Charred vs Charret - What's the difference?

charred | charret |


As a verb charred

is (char).

As an adjective charred

is burnt, carbonized.

As a noun charret is

(obsolete) a chariot.

charred

English

Verb

(head)
  • (char)
  • Adjective

    (en adjective)
  • Burnt, carbonized.
  • charret

    English

    Alternative forms

    *charet *charette

    Noun

    (en noun)
  • (obsolete) A chariot.
  • *1526 , (William Tyndale), trans. Bible , Acts VIII:
  • *:The sprete sayde unto Philip: Goo neare and ioyne thysilfe to yonder charet .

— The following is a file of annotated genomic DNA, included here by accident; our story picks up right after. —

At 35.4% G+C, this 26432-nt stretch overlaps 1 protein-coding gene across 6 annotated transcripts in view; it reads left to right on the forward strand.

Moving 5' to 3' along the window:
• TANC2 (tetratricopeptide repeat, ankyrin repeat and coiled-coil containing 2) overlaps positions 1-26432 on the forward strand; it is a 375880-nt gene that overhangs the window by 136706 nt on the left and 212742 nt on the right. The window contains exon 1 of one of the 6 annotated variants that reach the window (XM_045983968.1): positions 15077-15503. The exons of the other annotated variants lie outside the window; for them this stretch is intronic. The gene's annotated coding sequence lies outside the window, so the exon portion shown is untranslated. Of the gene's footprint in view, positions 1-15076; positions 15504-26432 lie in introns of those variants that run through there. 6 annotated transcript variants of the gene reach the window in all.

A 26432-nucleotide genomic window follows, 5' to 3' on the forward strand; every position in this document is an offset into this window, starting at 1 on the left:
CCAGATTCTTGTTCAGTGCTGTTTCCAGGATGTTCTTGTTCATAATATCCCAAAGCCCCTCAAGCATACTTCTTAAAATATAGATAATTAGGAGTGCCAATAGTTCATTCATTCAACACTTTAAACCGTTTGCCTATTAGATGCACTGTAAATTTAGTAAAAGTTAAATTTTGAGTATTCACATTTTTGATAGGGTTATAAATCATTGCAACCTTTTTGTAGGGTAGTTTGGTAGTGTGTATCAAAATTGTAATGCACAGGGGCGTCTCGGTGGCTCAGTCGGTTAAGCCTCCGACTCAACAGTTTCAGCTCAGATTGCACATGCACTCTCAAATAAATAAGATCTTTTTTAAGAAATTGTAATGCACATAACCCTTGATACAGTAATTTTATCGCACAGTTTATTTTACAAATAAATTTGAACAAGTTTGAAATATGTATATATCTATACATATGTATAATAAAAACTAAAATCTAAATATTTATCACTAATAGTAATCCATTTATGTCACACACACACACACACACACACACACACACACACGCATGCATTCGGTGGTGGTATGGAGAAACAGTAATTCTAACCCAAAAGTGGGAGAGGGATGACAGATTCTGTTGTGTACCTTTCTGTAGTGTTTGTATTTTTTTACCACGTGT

• *1590 , (Edmund Spenser), The Faerie Queene , I.v:
  • *:His cruell wounds with cruddy bloud congealed, / They binden vp so wisely, as they may, / And handle softly, till they can be healed: / So lay him in her charet , close in night concealed.
  • (US) (Not recorded with this spelling in any major dictionary; usually spelled charrette) A period of intense work, especially group work undertaken to meet a deadline.
  • Anagrams

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